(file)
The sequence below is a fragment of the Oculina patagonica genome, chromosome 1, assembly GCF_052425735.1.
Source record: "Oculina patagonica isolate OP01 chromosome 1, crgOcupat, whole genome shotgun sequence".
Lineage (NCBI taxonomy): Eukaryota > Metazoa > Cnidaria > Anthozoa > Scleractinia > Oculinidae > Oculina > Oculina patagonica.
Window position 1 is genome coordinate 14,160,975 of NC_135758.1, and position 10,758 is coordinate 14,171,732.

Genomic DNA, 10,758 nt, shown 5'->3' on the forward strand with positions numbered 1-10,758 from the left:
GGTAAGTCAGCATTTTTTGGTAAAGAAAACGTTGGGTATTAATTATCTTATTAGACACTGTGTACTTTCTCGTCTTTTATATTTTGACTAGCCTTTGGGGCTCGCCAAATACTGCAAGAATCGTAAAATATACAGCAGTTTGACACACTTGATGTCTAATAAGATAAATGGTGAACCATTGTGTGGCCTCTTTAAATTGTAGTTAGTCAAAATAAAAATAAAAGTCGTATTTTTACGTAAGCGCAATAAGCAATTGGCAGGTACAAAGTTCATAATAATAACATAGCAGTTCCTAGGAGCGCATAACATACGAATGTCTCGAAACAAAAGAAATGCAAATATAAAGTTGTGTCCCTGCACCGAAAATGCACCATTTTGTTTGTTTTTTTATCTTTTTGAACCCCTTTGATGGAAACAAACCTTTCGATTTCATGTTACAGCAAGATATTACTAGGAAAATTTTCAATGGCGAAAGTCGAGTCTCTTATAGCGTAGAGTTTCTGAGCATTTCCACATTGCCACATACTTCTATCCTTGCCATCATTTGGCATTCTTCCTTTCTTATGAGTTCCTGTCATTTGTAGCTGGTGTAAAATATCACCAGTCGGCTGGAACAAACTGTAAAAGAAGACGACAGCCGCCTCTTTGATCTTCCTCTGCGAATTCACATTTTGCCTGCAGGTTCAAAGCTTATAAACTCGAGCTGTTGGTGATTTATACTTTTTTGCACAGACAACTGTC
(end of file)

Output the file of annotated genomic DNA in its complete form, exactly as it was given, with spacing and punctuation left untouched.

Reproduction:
The sequence below is a fragment of the Oculina patagonica genome, chromosome 1, assembly GCF_052425735.1.
Source record: "Oculina patagonica isolate OP01 chromosome 1, crgOcupat, whole genome shotgun sequence".
Lineage (NCBI taxonomy): Eukaryota > Metazoa > Cnidaria > Anthozoa > Scleractinia > Oculinidae > Oculina > Oculina patagonica.
Window position 1 is genome coordinate 14,160,975 of NC_135758.1, and position 10,758 is coordinate 14,171,732.

Genomic DNA, 10,758 nt, shown 5'->3' on the forward strand with positions numbered 1-10,758 from the left:
GGTAAGTCAGCATTTTTTGGTAAAGAAAACGTTGGGTATTAATTATCTTATTAGACACTGTGTACTTTCTCGTCTTTTATATTTTGACTAGCCTTTGGGGCTCGCCAAATACTGCAAGAATCGTAAAATATACAGCAGTTTGACACACTTGATGTCTAATAAGATAAATGGTGAACCATTGTGTGGCCTCTTTAAATTGTAGTTAGTCAAAATAAAAATAAAAGTCGTATTTTTACGTAAGCGCAATAAGCAATTGGCAGGTACAAAGTTCATAATAATAACATAGCAGTTCCTAGGAGCGCATAACATACGAATGTCTCGAAACAAAAGAAATGCAAATATAAAGTTGTGTCCCTGCACCGAAAATGCACCATTTTGTTTGTTTTTTTATCTTTTTGAACCCCTTTGATGGAAACAAACCTTTCGATTTCATGTTACAGCAAGATATTACTAGGAAAATTTTCAATGGCGAAAGTCGAGTCTCTTATAGCGTAGAGTTTCTGAGCATTTCCACATTGCCACATACTTCTATCCTTGCCATCATTTGGCATTCTTCCTTTCTTATGAGTTCCTGTCATTTGTAGCTGGTGTAAAATATCACCAGTCGGCTGGAACAAACTGTAAAAGAAGACGACAGCCGCCTCTTTGATCTTCCTCTGCGAATTCACATTTTGCCTGCAGGTTCAAAGCTTATAAACTCGAGCTGTTGGTGATTTATACTTTTTTGCACAGACAACTGTC